This summer was a rough one for Kentucky’s innovative student testing system. Still negotiating the fallout from a scoring mistake on the tests and the firing of the firm that ran them, the state recently learned that its longtime assessment director plans to leave by the end of the year.
Ed Reidy, a deputy education commissioner who has overseen the testing program for six years, said in an interview last month that after turning 50 this year, he began to think more seriously about leaving behind the tension and intensity of his current job.
“I agreed to come to Kentucky to get the assessment off the ground,” he said. “I never intended to become the assessment guru.”
He said that he wants to keep his hand in school reform, and that his departure was not related to the testing system’s recent troubles.
The Kentucky Instructional Results Information System, or KIRIS, has been lauded for its use of performance assessments in which students must show what they know. It has also been controversial inside and outside the state, in part because it links schools’ achievement on the tests to bonus pay for teachers.
But in June, the state fired its testing contractor, Advanced Systems in Measurement & Evaluation Inc. The Dover, N.H.-based company made a mistake that affects the scores of all of the state’s elementary and middle schools on two parts of last year’s test. (“Ky. Fires Firm That Ran Innovative Testing Program,” July 9, 1997.)
Then, state legislators authorized a massive audit, not yet under way, of the six-year collaboration between Advanced Systems and the state education department.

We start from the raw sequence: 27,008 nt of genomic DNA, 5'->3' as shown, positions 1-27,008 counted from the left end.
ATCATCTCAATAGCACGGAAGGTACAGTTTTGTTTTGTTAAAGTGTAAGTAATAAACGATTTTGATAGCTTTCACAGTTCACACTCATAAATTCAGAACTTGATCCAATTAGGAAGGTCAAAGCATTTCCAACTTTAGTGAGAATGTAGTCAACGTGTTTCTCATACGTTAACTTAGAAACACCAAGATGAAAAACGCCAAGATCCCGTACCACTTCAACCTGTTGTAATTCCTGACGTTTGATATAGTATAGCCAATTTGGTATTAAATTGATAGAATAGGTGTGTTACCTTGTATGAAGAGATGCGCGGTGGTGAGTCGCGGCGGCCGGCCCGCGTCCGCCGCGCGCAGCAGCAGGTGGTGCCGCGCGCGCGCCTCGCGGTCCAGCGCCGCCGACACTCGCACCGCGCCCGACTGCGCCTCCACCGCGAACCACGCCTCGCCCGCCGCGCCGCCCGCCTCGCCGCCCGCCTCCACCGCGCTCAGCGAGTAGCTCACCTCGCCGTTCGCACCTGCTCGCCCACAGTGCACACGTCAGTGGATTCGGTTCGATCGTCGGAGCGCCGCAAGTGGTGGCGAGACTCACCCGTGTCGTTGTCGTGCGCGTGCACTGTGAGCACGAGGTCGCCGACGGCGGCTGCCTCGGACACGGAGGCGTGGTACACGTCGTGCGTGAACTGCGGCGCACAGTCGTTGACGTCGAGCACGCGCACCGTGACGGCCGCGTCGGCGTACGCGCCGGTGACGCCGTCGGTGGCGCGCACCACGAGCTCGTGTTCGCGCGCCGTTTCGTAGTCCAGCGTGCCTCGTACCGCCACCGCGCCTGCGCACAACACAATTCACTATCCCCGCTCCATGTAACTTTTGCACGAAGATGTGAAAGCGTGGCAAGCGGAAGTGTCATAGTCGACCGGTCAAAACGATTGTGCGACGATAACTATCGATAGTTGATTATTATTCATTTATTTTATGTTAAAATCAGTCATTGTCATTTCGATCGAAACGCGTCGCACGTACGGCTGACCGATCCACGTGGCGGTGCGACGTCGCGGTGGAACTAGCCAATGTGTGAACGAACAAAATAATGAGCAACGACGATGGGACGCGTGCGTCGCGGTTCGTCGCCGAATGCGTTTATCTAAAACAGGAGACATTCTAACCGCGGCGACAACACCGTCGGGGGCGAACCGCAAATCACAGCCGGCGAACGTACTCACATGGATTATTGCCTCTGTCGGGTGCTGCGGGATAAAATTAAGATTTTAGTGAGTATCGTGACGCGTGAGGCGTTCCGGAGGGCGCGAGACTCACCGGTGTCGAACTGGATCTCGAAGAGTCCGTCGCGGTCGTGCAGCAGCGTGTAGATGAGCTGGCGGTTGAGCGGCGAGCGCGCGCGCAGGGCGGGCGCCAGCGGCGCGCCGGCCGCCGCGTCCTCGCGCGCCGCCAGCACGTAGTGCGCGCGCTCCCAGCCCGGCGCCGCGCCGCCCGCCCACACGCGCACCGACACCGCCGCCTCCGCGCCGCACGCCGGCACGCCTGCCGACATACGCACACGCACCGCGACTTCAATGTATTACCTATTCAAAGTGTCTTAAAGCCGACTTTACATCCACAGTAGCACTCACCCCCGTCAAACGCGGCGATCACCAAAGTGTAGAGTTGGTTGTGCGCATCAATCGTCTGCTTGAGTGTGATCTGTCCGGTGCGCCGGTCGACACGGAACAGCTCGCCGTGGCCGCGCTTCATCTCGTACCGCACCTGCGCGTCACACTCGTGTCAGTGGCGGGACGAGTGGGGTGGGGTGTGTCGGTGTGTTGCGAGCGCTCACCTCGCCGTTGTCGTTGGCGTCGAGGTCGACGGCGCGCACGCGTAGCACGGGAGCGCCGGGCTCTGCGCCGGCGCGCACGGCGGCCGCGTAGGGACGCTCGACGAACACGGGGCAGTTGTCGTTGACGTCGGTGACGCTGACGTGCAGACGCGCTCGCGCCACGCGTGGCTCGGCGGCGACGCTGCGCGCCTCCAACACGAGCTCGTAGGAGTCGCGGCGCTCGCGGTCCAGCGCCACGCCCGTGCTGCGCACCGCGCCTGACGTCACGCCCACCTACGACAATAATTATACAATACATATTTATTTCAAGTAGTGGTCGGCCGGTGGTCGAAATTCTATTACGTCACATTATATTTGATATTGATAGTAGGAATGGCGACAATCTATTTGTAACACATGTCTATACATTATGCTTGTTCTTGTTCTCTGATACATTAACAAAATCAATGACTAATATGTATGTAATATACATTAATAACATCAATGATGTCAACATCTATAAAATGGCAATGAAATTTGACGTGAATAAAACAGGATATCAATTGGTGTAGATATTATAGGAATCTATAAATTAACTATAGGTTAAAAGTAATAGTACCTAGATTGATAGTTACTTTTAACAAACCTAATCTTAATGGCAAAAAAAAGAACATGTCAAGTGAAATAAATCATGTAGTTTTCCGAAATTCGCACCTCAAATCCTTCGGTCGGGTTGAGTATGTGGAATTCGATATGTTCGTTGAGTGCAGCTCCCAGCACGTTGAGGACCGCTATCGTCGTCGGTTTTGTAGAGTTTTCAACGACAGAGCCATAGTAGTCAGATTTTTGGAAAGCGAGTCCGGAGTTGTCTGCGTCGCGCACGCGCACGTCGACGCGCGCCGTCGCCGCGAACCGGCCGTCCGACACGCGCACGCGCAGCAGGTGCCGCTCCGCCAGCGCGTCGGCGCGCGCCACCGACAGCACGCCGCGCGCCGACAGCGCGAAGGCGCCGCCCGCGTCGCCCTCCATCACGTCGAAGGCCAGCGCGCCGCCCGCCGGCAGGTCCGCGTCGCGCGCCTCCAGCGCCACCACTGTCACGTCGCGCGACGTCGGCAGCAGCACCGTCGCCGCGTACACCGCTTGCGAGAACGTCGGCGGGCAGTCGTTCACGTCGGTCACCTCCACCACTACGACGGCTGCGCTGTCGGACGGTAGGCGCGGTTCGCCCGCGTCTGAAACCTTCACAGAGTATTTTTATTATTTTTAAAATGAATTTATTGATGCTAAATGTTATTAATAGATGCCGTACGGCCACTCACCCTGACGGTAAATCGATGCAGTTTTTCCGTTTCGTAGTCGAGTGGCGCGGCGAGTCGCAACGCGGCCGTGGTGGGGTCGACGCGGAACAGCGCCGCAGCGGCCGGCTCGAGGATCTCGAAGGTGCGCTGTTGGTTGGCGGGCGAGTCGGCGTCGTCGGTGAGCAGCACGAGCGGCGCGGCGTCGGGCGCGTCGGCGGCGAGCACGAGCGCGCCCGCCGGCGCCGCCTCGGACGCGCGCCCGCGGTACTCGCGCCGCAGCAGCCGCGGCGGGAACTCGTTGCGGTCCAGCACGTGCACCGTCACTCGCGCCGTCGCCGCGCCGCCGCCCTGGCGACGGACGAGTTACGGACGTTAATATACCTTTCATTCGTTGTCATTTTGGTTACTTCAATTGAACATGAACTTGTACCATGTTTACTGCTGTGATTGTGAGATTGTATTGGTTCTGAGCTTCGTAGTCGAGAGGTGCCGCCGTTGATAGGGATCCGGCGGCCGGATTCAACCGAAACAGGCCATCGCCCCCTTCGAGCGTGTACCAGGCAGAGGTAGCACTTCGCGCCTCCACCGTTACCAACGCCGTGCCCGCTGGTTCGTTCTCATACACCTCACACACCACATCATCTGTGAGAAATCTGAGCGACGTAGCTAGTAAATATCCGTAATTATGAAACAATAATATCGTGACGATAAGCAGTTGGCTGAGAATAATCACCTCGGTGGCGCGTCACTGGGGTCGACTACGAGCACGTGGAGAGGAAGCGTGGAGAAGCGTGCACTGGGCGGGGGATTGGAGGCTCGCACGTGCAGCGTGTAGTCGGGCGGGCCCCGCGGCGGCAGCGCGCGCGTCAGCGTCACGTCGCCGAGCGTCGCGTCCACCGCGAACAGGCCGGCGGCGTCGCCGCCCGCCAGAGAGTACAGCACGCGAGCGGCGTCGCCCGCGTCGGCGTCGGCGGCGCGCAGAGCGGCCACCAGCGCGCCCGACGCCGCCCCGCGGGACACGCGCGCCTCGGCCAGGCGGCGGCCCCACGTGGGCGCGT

Meanwhile, Mr. Reidy and others are trying to keep the assessment system on track. The announcement of spring 1997 KIRIS scores is planned for November, one month late, he said.
Mr. Reidy also said the state has hired, under a 10-month, $5.8 million agreement, five firms to run the KIRIS tests for spring 1998. All had been subcontractors under Advanced Systems: California Test Bureau/McGraw-Hill, based in Monterey, Calif.; WestEd, based in San Francisco; Minnesota-based Data Recognition Corp.; Washington-based Humroo; and the University of Kentucky in Lexington. The state will begin looking next spring for a long-term replacement for Advanced Systems.
In a related development, three school districts have filed separate lawsuits against the state education department over the testing system. The suits by officials in Breathitt County, Carter County, and Russellville argue that the state’s method for determining test scores in 1995-96 was unfair.
Lisa Y. Gross, a spokeswoman for the state education department, declined to comment on the litigation.